Chris Sale working toward a sustainable future

Chris Sale working toward a sustainable future
"Alright, Chris, so the way you want to grip the cutter is--", "Eh, maybe wait till after the game, Coop." // Nuccio DiNuzzo, Chicago Tribune

Chris Sale's return to the rotation on Saturday night went pretty poorly.

His inability to command his off-speed stuff in his only bullpen appearance carried over into a disastrous 42-pitch 1st inning, which limited his efforts to right himself to five innings.

The final line--5 IP, 7 H, 3 ER, 2 BB, 3 K, 103 pitches--effectively conveyed the absence of any 'wow factor'.  When he wasn't working around a half-dozen baserunners like he was in the opening frame, Sale didn't drastically improve his efficiency.  He only induced six swinging strikes--none with his slider--and couldn't put away at-bats with ease.

But Sale didn't spend a week's vacation in the bullpen because Cooper and Ventura secretly suspect he's terrible.  It was a health issue for Sale, and that's been the only real concern for him all along.

Monitoring the progress of that is tricky, and how Sale's arm recovers in the next couple of days may say more than how he felt in the immediate aftermath.  For his part, he was actively discouraging concern.

"Felt great, arm felt great, body felt good, the mind was right, just didn't put it all together," he said.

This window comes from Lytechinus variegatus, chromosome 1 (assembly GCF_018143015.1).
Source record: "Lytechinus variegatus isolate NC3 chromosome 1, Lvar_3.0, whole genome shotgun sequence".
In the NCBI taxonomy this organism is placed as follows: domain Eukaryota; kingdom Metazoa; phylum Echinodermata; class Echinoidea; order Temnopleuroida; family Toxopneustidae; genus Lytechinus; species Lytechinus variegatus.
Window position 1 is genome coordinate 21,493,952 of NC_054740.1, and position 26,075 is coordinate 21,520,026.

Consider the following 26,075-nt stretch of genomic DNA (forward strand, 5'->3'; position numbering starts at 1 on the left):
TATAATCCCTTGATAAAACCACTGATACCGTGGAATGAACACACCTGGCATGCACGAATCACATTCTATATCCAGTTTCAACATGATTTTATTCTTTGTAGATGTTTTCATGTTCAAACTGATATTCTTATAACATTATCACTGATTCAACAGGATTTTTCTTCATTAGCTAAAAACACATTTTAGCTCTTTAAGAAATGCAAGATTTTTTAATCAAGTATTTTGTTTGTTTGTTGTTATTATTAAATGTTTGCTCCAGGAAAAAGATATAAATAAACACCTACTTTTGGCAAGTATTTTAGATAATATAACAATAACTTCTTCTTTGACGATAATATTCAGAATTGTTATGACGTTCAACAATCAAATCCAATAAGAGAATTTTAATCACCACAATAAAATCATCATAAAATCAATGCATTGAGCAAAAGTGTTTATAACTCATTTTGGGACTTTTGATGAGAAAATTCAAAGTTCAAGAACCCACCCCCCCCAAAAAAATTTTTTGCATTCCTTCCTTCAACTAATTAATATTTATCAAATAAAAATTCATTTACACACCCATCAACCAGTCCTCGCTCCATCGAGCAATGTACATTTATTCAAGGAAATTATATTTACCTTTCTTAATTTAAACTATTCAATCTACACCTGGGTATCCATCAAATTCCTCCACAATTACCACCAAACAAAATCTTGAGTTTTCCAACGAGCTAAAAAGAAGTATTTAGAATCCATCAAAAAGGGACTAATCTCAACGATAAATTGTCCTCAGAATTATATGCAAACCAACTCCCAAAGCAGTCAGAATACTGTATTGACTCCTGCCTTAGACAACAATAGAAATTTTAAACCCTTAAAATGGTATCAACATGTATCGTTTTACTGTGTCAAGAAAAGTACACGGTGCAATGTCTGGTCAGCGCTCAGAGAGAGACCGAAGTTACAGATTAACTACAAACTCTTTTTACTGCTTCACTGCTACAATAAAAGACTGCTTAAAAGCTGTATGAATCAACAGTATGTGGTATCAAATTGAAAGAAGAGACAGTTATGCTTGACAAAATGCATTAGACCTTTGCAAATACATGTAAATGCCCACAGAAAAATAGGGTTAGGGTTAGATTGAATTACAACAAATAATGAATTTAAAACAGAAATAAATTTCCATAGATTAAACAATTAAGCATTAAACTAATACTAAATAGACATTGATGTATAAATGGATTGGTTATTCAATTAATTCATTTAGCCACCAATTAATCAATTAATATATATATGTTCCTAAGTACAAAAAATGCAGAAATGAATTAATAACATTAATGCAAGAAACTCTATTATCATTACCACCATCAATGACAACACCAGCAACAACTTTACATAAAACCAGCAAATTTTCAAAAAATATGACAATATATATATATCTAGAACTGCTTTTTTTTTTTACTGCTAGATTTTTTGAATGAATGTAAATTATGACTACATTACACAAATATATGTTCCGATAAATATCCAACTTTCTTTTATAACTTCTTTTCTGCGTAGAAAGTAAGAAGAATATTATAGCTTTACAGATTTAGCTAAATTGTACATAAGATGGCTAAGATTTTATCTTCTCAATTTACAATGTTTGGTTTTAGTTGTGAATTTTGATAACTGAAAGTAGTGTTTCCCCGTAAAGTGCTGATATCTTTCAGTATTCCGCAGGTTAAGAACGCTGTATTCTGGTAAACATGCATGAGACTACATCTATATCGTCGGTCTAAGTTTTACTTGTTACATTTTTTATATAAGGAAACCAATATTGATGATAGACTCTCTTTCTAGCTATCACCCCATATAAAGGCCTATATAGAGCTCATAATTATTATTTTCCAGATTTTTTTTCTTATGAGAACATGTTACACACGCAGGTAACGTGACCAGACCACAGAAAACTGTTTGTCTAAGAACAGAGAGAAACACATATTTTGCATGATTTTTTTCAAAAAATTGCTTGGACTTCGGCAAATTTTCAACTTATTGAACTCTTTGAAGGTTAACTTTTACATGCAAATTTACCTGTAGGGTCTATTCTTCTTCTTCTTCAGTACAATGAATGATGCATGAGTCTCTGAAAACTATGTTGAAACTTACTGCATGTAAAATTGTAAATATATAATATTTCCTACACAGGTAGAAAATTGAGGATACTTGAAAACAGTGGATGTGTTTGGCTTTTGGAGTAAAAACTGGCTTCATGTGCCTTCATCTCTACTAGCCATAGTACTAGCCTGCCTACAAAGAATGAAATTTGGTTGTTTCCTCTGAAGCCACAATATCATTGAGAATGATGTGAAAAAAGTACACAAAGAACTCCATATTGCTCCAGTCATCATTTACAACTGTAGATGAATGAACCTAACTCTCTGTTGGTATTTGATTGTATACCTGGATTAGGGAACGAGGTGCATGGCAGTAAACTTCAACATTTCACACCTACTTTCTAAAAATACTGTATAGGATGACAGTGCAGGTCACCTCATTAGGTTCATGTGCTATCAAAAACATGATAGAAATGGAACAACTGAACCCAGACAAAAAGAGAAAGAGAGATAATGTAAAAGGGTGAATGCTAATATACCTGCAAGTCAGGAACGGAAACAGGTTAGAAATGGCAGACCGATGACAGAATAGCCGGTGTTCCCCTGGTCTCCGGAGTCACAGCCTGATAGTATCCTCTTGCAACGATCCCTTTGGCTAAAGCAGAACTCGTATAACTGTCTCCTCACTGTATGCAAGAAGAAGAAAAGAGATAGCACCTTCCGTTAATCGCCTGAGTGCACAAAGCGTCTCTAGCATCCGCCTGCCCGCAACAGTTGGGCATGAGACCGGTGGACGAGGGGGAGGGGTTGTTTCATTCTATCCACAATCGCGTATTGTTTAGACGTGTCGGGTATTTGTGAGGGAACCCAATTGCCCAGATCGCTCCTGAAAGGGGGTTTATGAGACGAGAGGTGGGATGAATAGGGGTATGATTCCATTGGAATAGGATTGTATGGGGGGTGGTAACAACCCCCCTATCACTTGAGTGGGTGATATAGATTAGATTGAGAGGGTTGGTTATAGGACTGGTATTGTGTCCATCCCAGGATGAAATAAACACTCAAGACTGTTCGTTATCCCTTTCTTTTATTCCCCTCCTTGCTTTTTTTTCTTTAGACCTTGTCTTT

The other thing to do is monitor his velocity, which slipped noticeably in his last few outings before the furor over his elbow started.  Sale threw a fastball as slow as 88 mph on Saturday, which is terrifying, but also topped out at 95 mph, which is less so.

The different speeds also didn't follow a linear progression, either.  He didn't throw 95 in the 1st inning, then slowly wear down to 88, he oscillated back and forth all night, with an average that sat around 91-92 mph.

Sale was up to something.  He threw 74 fastballs in all, out of the 103 pitches he threw in total.  That's way up from his normal usage rate.  Moreover, Pitch FX read 66--nearly all--of them as two-seam fastballs.

Pitch FX normally reads the majority of Sale's fastballs as two-seamers, as he has a natural tailing action on his fastballs, and he'll need that going forward.

After the announcement of his return to the rotation, Sale made a small mention of using his slider less, which is worrisome, both because it indicated that he indeed recognized that his elbow could use less stress, and because his slider was his most effective pitch for the last two years.

Sure enough, Sale threw it only 19 times on Saturday (down from the usual ~30%), and not to much positive effect.  It induced no swings-and-misses, and resembled more of a slurvy strike-grabbing offering than the pitch that dominated the Mariners with for 11 strikeouts last month.

If Sale's going to be using his best tool less, he needs to compensate somehow.  We should expect to see more of the straight change-up he threw quite well, but only 10 times on Saturday.  There should also be more attempts to manipulate and add movement to his fastball, which he was clearly doing last night.

It wasn't a rousing success, but it the first step of a new stage in his development.  Because Don Cooper's involved, speculation about Sale adding a cutter (he mentioned it recently) will persist all the way up until he does.

Either way, now that Sale's back in the rotation, there's progress to track again.

 

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